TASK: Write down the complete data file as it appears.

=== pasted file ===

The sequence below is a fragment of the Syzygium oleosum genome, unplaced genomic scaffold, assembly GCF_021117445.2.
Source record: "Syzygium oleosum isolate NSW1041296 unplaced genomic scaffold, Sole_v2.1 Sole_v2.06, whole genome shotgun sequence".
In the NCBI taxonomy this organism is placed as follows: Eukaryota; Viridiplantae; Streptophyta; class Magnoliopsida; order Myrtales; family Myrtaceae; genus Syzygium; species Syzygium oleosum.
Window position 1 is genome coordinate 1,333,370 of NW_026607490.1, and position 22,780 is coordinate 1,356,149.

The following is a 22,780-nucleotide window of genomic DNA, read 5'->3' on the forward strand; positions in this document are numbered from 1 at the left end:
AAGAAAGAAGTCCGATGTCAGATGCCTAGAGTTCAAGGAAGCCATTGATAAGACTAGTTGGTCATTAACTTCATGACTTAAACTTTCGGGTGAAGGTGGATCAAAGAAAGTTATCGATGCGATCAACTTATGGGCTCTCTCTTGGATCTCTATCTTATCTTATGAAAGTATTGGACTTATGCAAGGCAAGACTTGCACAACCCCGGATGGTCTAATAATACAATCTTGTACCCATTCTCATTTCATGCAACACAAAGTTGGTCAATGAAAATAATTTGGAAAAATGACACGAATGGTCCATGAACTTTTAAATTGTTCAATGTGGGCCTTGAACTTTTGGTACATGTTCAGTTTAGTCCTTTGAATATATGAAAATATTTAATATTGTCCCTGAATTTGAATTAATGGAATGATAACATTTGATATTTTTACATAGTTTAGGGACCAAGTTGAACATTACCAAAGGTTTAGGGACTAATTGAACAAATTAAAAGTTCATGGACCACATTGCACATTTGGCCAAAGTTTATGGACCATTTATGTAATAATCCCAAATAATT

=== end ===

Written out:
The sequence below is a fragment of the Syzygium oleosum genome, unplaced genomic scaffold, assembly GCF_021117445.2.
Source record: "Syzygium oleosum isolate NSW1041296 unplaced genomic scaffold, Sole_v2.1 Sole_v2.06, whole genome shotgun sequence".
In the NCBI taxonomy this organism is placed as follows: Eukaryota; Viridiplantae; Streptophyta; class Magnoliopsida; order Myrtales; family Myrtaceae; genus Syzygium; species Syzygium oleosum.
Window position 1 is genome coordinate 1,333,370 of NW_026607490.1, and position 22,780 is coordinate 1,356,149.

The following is a 22,780-nucleotide window of genomic DNA, read 5'->3' on the forward strand; positions in this document are numbered from 1 at the left end:
AAGAAAGAAGTCCGATGTCAGATGCCTAGAGTTCAAGGAAGCCATTGATAAGACTAGTTGGTCATTAACTTCATGACTTAAACTTTCGGGTGAAGGTGGATCAAAGAAAGTTATCGATGCGATCAACTTATGGGCTCTCTCTTGGATCTCTATCTTATCTTATGAAAGTATTGGACTTATGCAAGGCAAGACTTGCACAACCCCGGATGGTCTAATAATACAATCTTGTACCCATTCTCATTTCATGCAACACAAAGTTGGTCAATGAAAATAATTTGGAAAAATGACACGAATGGTCCATGAACTTTTAAATTGTTCAATGTGGGCCTTGAACTTTTGGTACATGTTCAGTTTAGTCCTTTGAATATATGAAAATATTTAATATTGTCCCTGAATTTGAATTAATGGAATGATAACATTTGATATTTTTACATAGTTTAGGGACCAAGTTGAACATTACCAAAGGTTTAGGGACTAATTGAACAAATTAAAAGTTCATGGACCACATTGCACATTTGGCCAAAGTTTATGGACCATTTATGTAATAATCCCAAATAATT